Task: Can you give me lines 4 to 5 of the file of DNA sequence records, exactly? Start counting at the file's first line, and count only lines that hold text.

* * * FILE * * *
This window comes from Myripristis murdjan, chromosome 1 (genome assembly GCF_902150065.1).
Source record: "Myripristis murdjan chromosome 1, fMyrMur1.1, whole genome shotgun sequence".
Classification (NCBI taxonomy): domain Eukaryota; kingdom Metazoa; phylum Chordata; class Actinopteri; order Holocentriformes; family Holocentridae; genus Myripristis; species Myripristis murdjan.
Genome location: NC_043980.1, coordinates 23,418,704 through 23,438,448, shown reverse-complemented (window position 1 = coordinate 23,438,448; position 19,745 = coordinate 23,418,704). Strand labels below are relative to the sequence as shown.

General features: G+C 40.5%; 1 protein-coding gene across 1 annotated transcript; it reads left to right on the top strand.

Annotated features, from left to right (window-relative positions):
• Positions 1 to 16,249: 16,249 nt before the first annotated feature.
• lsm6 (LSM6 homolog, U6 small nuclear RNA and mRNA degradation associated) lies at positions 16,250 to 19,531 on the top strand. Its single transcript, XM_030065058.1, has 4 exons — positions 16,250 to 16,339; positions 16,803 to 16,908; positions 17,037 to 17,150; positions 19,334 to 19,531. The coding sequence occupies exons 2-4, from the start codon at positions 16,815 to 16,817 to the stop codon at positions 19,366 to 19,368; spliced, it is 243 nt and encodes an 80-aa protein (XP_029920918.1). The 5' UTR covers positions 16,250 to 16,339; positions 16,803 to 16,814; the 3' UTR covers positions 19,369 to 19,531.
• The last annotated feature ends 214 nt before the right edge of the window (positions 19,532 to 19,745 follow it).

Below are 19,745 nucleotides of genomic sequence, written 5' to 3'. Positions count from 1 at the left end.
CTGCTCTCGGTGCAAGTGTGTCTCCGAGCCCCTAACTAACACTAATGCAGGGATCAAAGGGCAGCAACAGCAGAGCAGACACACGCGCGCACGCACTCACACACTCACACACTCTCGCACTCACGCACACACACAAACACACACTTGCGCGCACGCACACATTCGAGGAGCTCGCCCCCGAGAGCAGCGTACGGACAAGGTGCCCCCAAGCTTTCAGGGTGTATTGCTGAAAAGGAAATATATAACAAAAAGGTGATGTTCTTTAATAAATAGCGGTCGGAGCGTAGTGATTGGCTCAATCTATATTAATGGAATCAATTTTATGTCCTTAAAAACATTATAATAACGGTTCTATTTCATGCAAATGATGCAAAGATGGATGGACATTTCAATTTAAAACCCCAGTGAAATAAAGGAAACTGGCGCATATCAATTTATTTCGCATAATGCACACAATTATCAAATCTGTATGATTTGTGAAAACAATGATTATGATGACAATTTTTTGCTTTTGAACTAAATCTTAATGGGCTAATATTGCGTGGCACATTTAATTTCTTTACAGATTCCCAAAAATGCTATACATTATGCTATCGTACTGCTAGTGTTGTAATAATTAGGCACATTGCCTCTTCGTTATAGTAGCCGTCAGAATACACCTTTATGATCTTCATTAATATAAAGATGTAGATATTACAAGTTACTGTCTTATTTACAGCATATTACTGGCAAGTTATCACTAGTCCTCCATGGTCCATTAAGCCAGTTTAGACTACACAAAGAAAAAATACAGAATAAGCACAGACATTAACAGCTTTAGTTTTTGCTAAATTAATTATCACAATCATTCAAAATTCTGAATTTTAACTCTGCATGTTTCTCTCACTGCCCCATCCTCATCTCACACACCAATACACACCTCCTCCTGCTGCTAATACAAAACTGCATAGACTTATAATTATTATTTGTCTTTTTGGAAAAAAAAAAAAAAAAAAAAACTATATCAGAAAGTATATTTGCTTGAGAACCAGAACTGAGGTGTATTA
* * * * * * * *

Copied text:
Genome location: NC_043980.1, coordinates 23,418,704 through 23,438,448, shown reverse-complemented (window position 1 = coordinate 23,438,448; position 19,745 = coordinate 23,418,704). Strand labels below are relative to the sequence as shown.

General features: G+C 40.5%; 1 protein-coding gene across 1 annotated transcript; it reads left to right on the top strand.